Archive for February, 2012
What could be nicer on a cold winter evening than a crackling fire? Most apartments unfortunately do not have that beautiful, warm and toasty fireplace. But if you are one of the few that have a working fireplace in your apartment, count yourself lucky. Your landlord should ensure that the chimney is working order. But inside the apartment, safety of operation is in your hands. Here are some tips to maintain apartment safety when you have a fireplace.
Make sure smoke alarms are in working order. Smoke alarms are vital to apartment safety. Check them once a month, and replace batteries at least once a year.
Use a mesh screen. For apartment safety, keep the screen closed when a fire is lit. If the fireplace doesn’t have a built-in screen, get one that completely covers the front of the fireplace. This will keep sparks from popping out and igniting nearby materials.
Keep the fireplace area clear. This is another important apartment safety tip. Anything flammable such as paper, furniture, rugs, and wood should be kept at least 3 feet from the fireplace.
Never start a fire with gas or other flammable liquids. Flammable liquids release vapors that can explode, endangering your apartment safety.
Have a fire extinguisher on hand. This device helps to ensure your apartment safety. If an extinguisher is not present, ask your landlord to provide one or purchase your own.
Use the damper correctly. For apartment safety, be sure the damper is open when you start a fire. Close the damper when the fireplace is not in use.
Be careful what you burn. Your apartment safety depends on it. For example, do not burn a green Christmas tree, which can throw off lots of sparks and cause a chimney fire. If you burn newspapers, remove the color sections—they can release toxic gases when burned.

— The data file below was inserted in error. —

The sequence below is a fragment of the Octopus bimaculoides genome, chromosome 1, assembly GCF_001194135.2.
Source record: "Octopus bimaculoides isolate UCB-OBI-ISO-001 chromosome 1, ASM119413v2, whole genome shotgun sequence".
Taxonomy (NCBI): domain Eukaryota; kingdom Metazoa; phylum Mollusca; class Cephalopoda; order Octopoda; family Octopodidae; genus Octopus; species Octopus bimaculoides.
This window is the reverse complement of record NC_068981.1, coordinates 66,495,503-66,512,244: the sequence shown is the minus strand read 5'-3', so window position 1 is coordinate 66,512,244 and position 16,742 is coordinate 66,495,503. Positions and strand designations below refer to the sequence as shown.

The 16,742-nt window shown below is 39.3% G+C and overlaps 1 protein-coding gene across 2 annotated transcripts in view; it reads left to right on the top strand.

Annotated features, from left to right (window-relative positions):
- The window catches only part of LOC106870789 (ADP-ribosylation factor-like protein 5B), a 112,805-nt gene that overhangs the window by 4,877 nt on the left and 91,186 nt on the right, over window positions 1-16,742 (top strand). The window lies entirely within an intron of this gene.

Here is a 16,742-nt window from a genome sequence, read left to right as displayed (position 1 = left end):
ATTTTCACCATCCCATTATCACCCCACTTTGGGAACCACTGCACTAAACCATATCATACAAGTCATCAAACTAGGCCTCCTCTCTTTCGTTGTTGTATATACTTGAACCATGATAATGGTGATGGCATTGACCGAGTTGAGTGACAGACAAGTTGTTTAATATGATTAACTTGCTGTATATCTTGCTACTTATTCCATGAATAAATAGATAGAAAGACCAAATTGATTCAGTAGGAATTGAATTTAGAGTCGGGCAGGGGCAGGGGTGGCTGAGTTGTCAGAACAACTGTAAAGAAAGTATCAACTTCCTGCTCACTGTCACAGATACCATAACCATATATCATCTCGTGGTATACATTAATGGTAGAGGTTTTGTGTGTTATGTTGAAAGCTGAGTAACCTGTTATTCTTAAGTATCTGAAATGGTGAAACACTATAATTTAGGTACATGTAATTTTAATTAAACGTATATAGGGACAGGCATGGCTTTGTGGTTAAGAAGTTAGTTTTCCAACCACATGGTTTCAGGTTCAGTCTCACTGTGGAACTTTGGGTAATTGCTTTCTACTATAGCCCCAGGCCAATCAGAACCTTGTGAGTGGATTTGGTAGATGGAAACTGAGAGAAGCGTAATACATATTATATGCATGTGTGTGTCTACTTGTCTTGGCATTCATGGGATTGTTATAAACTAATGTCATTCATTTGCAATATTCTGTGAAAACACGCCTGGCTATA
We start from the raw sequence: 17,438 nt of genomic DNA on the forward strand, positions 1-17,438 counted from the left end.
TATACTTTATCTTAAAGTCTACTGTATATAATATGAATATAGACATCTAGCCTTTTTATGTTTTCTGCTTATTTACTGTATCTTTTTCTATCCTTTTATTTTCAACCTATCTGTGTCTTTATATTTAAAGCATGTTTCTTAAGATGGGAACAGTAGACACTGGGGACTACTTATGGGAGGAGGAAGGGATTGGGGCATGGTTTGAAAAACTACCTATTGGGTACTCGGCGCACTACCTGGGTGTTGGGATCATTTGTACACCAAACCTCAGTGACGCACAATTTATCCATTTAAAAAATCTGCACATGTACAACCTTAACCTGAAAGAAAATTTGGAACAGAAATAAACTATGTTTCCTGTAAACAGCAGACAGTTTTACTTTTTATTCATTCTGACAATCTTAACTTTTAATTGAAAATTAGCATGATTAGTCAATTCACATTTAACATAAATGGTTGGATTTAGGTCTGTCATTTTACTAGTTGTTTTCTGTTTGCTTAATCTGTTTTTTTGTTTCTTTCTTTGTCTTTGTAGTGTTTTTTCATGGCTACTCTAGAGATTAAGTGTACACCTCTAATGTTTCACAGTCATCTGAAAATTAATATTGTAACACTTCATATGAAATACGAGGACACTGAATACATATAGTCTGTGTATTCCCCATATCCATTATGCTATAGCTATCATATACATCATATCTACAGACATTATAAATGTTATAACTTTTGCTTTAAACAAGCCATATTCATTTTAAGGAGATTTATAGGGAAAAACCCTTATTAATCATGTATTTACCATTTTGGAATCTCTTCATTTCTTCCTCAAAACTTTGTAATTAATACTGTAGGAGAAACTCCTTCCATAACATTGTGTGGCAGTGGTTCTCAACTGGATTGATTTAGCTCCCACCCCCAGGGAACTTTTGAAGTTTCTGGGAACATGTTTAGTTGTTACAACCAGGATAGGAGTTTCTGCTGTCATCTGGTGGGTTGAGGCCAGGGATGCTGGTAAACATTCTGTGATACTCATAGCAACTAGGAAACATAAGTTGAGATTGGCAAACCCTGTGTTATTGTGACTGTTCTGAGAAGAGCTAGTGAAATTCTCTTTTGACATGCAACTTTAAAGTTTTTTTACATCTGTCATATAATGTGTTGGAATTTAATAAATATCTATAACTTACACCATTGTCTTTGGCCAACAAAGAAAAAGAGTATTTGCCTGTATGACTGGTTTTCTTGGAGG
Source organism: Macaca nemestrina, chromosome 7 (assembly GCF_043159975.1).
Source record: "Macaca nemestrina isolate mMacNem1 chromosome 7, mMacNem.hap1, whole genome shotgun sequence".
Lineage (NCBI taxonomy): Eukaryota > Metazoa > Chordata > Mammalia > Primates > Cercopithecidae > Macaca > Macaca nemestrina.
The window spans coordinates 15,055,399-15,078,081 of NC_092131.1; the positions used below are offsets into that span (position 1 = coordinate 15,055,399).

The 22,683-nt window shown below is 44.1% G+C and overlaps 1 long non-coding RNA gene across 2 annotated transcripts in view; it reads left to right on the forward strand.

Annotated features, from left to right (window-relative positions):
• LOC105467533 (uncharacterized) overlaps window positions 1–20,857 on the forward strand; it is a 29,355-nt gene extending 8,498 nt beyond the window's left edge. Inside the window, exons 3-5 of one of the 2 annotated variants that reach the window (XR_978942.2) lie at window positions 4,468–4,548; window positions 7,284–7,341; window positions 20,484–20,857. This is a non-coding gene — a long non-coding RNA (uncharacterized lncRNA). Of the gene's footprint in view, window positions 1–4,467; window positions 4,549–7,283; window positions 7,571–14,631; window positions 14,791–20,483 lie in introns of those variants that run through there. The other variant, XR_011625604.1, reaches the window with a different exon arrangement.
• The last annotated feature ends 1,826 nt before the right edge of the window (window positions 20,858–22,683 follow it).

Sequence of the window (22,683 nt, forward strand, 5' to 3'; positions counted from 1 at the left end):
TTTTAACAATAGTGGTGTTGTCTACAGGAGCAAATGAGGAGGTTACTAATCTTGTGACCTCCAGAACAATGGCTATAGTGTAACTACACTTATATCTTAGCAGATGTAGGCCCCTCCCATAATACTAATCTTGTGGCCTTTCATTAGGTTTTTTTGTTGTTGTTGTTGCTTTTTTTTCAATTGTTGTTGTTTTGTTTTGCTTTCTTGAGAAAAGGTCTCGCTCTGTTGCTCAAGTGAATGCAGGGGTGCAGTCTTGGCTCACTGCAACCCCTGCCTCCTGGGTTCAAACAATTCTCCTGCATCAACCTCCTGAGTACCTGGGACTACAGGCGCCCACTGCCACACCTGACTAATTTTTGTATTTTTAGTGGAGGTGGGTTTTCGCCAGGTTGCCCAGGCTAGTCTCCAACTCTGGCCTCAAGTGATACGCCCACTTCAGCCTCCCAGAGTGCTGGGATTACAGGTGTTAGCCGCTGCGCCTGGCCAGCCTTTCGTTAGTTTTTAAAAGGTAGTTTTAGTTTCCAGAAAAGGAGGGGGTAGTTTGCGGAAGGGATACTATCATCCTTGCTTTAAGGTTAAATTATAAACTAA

Never leave a fire unattended. Extinguish a fire before you go to bed or leave your apartment. Safety precautions like this can help protect you and your belongings.
Practice good fireplace apartment safety, and you’ll be able to enjoy those cozy fires on chilly nights without worry.
If you don’t have a fireplace and would like one, why not look for a new apartment? Safety, location, price, and other features are all things you’ll want to consider. Search our listings of Seattle apartments, Dallas apartments, Phoenix apartments, and Austin apartments to find the perfect new home for you.
Houseplants bring a feeling of the outdoors to apartment living. But these valued household members can suffer shocks and breakage if they are not handled carefully. Use this moving checklist to prepare your leafy friends for relocation.
A couple of weeks before your move:
- Repot. First on your moving checklist, check what kinds of pots your plants are in. Repot those in breakable pots in same-size plastic pots, which are lighter and won’t break.
- Prune as needed. Another item on your moving checklist should be to pinch back large or bushy plants. This will help prevent breakage during your move and will also encourage thicker growth. Do not prune succulents like jade plants and cacti.
- Banish pests. Next on your moving checklist, inspect your plants for insects. If you find any, check online or with a local greenhouse to learn the best way to treat them.
A day or two before your move: